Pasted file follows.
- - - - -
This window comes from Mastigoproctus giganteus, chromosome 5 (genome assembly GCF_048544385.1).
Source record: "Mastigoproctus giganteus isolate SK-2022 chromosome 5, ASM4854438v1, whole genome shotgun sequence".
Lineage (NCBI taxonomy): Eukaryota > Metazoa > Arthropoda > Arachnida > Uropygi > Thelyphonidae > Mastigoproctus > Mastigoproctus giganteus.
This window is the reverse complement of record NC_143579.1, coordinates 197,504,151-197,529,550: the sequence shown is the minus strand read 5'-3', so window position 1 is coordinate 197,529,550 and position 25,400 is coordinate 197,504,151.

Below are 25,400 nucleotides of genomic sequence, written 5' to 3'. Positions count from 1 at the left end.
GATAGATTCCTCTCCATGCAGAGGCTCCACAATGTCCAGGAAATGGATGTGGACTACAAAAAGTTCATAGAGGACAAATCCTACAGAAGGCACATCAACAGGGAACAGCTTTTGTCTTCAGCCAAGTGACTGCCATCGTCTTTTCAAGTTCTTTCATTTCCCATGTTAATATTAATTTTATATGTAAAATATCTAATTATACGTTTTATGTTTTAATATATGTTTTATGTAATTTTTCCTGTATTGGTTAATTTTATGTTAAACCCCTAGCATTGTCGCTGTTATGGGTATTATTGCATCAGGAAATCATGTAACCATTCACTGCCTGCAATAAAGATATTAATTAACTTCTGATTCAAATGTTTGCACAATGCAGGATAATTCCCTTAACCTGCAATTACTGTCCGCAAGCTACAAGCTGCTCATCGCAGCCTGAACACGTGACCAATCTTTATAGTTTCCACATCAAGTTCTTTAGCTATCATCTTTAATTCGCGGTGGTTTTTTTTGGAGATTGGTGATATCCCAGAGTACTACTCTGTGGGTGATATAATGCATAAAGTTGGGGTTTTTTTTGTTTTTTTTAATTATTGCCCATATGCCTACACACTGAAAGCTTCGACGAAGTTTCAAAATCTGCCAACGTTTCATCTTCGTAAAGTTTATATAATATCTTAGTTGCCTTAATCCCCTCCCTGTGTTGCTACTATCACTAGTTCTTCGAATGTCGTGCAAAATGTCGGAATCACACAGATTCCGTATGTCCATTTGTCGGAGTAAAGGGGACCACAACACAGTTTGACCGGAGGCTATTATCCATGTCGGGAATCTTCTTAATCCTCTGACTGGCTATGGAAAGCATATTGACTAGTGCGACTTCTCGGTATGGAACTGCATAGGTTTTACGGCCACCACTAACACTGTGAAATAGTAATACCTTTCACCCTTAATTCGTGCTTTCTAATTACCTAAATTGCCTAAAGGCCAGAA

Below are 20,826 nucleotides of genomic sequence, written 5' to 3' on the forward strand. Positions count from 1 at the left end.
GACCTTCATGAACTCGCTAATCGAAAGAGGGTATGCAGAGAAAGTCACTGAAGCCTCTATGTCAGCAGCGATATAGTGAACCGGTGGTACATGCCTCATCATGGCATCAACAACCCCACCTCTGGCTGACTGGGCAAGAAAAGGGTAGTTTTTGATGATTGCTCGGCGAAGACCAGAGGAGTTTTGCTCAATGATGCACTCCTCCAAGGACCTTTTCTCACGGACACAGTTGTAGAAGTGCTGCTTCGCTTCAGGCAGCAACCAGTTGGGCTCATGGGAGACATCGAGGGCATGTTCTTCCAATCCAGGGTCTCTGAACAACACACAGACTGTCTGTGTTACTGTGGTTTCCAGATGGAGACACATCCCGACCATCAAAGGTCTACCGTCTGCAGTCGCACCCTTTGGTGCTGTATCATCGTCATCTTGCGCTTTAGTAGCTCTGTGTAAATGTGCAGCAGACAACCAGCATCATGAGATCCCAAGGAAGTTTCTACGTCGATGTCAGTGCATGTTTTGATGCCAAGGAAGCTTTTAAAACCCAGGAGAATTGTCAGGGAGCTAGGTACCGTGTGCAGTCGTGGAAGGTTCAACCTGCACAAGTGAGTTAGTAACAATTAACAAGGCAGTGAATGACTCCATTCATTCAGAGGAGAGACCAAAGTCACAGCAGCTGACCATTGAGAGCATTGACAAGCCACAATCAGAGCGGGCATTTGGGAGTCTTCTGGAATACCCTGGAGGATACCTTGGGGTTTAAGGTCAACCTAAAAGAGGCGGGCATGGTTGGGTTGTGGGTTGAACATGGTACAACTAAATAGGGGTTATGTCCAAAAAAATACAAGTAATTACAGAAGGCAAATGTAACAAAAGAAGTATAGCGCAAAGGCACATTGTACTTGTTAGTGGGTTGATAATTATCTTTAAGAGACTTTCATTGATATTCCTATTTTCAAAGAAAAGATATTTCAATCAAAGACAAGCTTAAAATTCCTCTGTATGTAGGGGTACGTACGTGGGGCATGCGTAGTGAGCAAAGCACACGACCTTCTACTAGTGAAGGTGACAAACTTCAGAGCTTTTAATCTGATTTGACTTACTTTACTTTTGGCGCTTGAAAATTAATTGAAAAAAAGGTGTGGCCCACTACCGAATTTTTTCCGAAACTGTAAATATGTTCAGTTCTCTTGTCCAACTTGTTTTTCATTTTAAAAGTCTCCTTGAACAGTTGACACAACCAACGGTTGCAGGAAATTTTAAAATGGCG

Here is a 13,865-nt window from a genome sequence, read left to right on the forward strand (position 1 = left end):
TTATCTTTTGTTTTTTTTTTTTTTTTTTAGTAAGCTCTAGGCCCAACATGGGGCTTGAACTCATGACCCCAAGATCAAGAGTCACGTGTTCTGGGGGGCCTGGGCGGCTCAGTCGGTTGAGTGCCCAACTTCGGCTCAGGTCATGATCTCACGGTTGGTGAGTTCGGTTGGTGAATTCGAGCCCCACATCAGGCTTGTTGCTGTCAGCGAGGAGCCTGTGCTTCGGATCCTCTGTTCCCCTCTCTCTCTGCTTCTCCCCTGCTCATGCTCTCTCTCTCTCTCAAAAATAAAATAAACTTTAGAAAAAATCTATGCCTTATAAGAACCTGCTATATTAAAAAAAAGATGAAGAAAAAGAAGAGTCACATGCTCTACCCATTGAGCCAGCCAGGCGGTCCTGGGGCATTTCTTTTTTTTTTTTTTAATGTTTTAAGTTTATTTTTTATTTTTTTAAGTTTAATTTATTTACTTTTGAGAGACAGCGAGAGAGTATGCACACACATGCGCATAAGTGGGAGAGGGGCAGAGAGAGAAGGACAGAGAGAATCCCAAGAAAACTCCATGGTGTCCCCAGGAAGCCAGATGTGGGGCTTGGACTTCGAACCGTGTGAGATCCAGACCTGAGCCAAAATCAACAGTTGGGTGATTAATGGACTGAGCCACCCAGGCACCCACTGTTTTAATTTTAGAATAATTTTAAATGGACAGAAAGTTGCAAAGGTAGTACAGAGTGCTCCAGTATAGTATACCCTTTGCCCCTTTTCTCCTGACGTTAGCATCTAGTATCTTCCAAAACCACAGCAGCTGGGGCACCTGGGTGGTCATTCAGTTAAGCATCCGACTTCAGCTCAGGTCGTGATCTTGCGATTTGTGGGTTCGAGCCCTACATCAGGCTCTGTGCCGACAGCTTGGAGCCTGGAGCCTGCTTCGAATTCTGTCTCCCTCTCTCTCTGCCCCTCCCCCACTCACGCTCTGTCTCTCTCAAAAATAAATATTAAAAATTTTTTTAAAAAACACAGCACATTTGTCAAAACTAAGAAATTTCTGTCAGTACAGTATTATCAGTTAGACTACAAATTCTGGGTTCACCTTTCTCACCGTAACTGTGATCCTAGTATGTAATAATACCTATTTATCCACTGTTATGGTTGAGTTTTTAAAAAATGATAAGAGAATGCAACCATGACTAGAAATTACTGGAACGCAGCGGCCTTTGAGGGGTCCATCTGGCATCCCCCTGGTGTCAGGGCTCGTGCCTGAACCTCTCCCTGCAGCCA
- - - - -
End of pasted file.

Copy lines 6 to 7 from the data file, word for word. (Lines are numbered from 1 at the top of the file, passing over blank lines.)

GATAGATTCCTCTCCATGCAGAGGCTCCACAATGTCCAGGAAATGGATGTGGACTACAAAAAGTTCATAGAGGACAAATCCTACAGAAGGCACATCAACAGGGAACAGCTTTTGTCTTCAGCCAAGTGACTGCCATCGTCTTTTCAAGTTCTTTCATTTCCCATGTTAATATTAATTTTATATGTAAAATATCTAATTATACGTTTTATGTTTTAATATATGTTTTATGTAATTTTTCCTGTATTGGTTAATTTTATGTTAAACCCCTAGCATTGTCGCTGTTATGGGTATTATTGCATCAGGAAATCATGTAACCATTCACTGCCTGCAATAAAGATATTAATTAACTTCTGATTCAAATGTTTGCACAATGCAGGATAATTCCCTTAACCTGCAATTACTGTCCGCAAGCTACAAGCTGCTCATCGCAGCCTGAACACGTGACCAATCTTTATAGTTTCCACATCAAGTTCTTTAGCTATCATCTTTAATTCGCGGTGGTTTTTTTTGGAGATTGGTGATATCCCAGAGTACTACTCTGTGGGTGATATAATGCATAAAGTTGGGGTTTTTTTTGTTTTTTTTAATTATTGCCCATATGCCTACACACTGAAAGCTTCGACGAAGTTTCAAAATCTGCCAACGTTTCATCTTCGTAAAGTTTATATAATATCTTAGTTGCCTTAATCCCCTCCCTGTGTTGCTACTATCACTAGTTCTTCGAATGTCGTGCAAAATGTCGGAATCACACAGATTCCGTATGTCCATTTGTCGGAGTAAAGGGGACCACAACACAGTTTGACCGGAGGCTATTATCCATGTCGGGAATCTTCTTAATCCTCTGACTGGCTATGGAAAGCATATTGACTAGTGCGACTTCTCGGTATGGAACTGCATAGGTTTTACGGCCACCACTAACACTGTGAAATAGTAATACCTTTCACCCTTAATTCGTGCTTTCTAATTACCTAAATTGCCTAAAGGCCAGAA

Below are 20,826 nucleotides of genomic sequence, written 5' to 3' on the forward strand. Positions count from 1 at the left end.